Happiness is not an accident, but a way of thinking that can be learned and developed. It is often said that life is a struggle. Happiness is also a struggle, especially for those who have not been spoiled by life at first.

Whatever our weaknesses may be – it may be the physical imperfections of our bodies or the wounds coming from our past, our anxieties and moping – they invariably give us plenty of reasons not to be happy.

But if once we state that things are always this way: there are happier people than I am, and there are unhappier people than I am, what excuse would we then use to complain endlessly about our bitter lot? This position of resentful victimhood is all the more dangerous because it can turn us into untouchables, to whom no one dares to approach for advice or guidance. Which will exacerbate our loneliness and our weaknesses. And in the end, it will still bring us back to ourselves.

It’s impossible to experience happiness all the time. But you can always take care to leave the door open in case it returns.

GUSTAVE COURBET’S LESSON: HAPPINESS IN THE MOMENT

“Maybe this is what happiness is all about. To say to myself one day: no matter what happens to me next, even just for this moment is worth living.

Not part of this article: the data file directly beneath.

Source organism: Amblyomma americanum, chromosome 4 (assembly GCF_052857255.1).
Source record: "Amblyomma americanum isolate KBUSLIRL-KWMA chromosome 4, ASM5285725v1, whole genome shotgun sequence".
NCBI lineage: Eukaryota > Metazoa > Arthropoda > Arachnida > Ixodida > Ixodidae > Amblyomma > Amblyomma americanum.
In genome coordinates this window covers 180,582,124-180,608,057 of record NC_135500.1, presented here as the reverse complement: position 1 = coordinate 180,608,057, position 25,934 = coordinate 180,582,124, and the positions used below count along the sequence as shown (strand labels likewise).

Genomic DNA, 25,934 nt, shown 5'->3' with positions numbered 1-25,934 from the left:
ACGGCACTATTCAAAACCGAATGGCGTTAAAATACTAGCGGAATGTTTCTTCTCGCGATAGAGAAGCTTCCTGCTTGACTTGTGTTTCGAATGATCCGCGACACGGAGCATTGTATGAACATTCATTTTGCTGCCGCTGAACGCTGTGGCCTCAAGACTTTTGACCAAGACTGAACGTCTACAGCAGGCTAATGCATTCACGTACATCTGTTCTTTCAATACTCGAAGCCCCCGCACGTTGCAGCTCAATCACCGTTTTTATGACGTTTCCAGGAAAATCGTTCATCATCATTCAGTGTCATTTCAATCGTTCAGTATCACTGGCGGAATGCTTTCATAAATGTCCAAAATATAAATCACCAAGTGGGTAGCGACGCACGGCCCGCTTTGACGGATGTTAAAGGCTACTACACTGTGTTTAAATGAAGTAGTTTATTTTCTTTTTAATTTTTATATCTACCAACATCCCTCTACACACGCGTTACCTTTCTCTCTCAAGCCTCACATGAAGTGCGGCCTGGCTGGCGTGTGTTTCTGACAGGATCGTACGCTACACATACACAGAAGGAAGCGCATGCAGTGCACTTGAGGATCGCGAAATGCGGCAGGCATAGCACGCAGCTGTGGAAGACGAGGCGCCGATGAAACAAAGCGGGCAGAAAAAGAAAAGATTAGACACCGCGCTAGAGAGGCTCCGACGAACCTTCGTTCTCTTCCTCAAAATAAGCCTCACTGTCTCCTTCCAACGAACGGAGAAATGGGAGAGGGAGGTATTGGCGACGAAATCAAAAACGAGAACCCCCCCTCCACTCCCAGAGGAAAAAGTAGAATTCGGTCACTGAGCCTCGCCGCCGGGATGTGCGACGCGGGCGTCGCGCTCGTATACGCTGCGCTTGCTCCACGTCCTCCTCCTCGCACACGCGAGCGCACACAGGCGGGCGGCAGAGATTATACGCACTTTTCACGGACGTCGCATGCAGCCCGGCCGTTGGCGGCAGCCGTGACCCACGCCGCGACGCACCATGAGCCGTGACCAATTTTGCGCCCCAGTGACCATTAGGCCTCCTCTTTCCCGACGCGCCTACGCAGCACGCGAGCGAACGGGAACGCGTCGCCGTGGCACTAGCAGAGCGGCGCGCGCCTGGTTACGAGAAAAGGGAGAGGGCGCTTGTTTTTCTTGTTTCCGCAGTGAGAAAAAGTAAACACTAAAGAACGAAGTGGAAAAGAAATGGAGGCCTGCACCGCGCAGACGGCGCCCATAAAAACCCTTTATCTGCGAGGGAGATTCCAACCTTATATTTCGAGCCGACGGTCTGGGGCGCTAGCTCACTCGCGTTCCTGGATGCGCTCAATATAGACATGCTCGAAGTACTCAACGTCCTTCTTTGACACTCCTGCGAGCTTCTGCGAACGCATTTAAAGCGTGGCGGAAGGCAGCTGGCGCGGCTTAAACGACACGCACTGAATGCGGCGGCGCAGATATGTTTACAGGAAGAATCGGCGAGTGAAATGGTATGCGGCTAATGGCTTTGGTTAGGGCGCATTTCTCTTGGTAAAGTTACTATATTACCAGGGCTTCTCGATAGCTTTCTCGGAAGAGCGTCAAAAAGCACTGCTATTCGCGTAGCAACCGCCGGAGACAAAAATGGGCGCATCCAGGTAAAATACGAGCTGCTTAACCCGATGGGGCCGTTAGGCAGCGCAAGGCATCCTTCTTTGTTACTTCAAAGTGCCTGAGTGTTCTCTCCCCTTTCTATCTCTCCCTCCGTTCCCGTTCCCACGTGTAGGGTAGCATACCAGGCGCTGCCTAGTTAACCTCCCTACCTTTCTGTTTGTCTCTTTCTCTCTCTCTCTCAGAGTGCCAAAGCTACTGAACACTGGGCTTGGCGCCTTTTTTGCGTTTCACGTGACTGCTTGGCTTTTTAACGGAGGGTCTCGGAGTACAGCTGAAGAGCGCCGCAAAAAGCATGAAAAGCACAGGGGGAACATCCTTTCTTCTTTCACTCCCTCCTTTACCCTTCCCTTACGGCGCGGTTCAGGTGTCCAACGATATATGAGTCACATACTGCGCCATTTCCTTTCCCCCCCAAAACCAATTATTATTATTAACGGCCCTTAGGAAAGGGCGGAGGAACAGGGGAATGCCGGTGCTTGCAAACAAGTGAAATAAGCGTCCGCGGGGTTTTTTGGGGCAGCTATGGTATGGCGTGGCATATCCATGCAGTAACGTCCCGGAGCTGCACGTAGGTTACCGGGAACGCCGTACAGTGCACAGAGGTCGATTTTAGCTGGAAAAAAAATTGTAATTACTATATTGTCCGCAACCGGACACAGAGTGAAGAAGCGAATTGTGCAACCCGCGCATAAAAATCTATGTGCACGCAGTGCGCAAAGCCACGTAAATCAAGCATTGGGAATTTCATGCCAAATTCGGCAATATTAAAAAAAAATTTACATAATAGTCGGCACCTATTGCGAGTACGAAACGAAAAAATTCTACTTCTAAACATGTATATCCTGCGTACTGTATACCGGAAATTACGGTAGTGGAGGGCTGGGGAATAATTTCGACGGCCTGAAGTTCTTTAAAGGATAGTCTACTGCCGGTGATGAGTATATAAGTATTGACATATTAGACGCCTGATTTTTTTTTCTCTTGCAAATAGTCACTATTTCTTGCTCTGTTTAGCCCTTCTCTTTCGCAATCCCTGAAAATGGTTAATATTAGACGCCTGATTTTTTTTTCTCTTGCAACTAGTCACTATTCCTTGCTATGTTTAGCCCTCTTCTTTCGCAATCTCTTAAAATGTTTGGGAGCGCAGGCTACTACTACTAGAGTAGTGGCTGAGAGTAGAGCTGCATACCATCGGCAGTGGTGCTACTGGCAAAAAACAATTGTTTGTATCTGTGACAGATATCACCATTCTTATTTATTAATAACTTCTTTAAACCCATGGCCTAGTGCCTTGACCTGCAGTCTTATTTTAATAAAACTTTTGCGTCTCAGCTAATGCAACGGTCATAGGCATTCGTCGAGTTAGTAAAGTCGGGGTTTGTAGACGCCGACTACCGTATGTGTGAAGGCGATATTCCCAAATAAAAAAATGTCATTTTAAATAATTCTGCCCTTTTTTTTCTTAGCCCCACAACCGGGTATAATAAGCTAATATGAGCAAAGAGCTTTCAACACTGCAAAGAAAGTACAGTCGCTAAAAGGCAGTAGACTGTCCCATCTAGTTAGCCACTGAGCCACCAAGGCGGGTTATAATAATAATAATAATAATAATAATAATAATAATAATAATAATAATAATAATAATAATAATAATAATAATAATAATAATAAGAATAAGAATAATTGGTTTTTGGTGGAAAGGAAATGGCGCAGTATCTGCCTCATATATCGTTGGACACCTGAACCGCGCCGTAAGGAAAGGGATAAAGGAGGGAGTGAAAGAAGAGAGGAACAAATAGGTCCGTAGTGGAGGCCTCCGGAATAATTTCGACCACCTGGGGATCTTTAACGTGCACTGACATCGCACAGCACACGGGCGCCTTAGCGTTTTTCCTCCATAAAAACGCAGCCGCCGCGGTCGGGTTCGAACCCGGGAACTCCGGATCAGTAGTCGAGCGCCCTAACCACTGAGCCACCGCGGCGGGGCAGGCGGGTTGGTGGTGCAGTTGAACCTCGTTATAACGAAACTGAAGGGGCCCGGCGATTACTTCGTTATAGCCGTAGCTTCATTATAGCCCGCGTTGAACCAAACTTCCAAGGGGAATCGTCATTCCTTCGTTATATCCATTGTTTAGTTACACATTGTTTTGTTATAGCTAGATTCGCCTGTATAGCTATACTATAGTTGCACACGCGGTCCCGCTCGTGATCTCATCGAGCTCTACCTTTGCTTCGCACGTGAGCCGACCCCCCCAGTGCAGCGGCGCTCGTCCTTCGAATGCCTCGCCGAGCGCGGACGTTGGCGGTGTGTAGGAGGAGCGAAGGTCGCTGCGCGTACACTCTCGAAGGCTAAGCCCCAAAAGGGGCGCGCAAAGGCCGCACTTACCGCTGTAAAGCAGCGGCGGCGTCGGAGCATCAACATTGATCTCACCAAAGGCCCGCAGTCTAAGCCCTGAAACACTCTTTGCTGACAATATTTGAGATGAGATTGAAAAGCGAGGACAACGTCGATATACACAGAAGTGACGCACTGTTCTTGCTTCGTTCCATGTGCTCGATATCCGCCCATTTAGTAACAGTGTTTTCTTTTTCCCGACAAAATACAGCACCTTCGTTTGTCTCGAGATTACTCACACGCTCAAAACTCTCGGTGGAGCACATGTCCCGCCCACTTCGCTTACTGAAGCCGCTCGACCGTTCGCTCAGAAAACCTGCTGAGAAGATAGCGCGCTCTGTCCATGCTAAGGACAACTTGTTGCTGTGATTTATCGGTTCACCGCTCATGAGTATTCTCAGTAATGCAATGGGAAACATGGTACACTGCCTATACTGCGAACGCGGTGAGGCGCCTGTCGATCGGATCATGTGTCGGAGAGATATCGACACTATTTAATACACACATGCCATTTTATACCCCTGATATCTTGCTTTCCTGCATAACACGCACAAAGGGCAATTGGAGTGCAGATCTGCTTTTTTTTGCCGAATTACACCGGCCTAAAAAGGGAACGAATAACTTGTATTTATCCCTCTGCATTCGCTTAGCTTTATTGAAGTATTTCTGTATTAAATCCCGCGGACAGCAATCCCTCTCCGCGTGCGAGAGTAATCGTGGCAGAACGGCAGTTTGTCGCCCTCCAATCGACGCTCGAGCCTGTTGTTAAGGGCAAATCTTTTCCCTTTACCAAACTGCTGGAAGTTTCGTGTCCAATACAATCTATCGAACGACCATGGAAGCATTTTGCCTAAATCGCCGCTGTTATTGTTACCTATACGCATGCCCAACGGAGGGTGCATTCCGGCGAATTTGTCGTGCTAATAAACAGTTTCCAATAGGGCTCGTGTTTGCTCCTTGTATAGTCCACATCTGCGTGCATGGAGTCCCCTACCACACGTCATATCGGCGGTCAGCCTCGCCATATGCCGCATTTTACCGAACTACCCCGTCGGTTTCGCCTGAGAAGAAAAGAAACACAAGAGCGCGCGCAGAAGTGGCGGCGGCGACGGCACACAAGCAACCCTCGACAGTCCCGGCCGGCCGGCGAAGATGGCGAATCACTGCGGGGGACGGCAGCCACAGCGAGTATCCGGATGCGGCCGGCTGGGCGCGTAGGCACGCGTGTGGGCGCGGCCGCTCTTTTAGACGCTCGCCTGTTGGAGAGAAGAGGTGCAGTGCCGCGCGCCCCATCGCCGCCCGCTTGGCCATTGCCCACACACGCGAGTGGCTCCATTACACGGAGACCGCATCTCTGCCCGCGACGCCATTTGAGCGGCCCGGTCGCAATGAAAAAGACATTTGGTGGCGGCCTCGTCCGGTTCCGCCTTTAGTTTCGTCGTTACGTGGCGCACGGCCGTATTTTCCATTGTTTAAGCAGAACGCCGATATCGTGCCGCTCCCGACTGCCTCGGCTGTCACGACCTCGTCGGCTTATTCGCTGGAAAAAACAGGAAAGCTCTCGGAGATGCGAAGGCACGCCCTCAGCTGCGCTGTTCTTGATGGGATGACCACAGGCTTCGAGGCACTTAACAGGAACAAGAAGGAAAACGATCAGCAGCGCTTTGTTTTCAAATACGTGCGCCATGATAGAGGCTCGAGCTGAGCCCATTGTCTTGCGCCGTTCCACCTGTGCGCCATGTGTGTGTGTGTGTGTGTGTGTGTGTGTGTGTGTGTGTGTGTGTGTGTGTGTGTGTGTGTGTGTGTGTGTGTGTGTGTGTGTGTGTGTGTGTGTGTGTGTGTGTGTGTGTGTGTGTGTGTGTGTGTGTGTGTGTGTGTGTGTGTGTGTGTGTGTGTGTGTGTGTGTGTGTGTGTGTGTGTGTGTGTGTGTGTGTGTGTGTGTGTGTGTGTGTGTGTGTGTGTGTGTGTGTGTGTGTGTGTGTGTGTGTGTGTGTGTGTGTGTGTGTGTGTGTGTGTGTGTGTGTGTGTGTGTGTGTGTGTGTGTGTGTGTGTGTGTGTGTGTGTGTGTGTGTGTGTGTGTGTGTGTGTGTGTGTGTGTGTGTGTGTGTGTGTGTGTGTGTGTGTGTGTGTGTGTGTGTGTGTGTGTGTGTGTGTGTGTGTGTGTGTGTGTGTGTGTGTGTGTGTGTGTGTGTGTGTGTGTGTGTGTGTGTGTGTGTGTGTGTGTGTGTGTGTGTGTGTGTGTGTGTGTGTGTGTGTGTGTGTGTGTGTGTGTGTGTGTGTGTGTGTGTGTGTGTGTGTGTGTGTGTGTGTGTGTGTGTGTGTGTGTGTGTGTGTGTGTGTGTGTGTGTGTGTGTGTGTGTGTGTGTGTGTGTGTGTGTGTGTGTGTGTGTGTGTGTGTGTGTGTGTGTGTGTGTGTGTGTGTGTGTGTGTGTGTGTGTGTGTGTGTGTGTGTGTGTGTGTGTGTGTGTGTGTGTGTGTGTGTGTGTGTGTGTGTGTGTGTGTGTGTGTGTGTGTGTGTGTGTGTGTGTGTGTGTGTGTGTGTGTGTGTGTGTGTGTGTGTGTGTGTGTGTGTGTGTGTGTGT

The traveler returned to his region to meet the sea. For this he walked on foot. Not at random, but knowing exactly what he was looking for. He is not surprised by what he sees, and so his feelings are clearly even stronger. There is a restrained, undercurrent of happiness at seeing each other after separation.

I know this beach painted by Courbet. I know it very well. I spent every summer here as a child. When we arrived on the first day of vacation, I raced to the dunes and climbed them to see the sea.

It is truly beautiful – it is a salute to the sea, embodied by Courbet’s colors. A wave of the hand saying “I recognize you, I adore you, I honor you … And I am so happy!”

How right the artist was when he sang this moment. He showed it, gave it life with his brush. And how right we are, every time we give an account of our happy moments, we call them by their name. There is one childishly magical phrase that we can and should say to ourselves whenever bliss touches us: “Yes, this is a moment of happiness.

Recognize and then acknowledge our happiness. In doing so, we join ourselves to eternity. No, happiness itself will not be eternal. But it will always be true that we had that happy moment in our lives.

Some may object: why consciously make so much effort for the sake of feeling happiness? Wouldn’t they spoil the whole thing, destroy its intangible, elusive nature? Why should we call words, always inaccurate and misleading, such subtle and fickle sensations? The answer is simple: because to live is not only to feel and experience, but also to create the world that will be yours.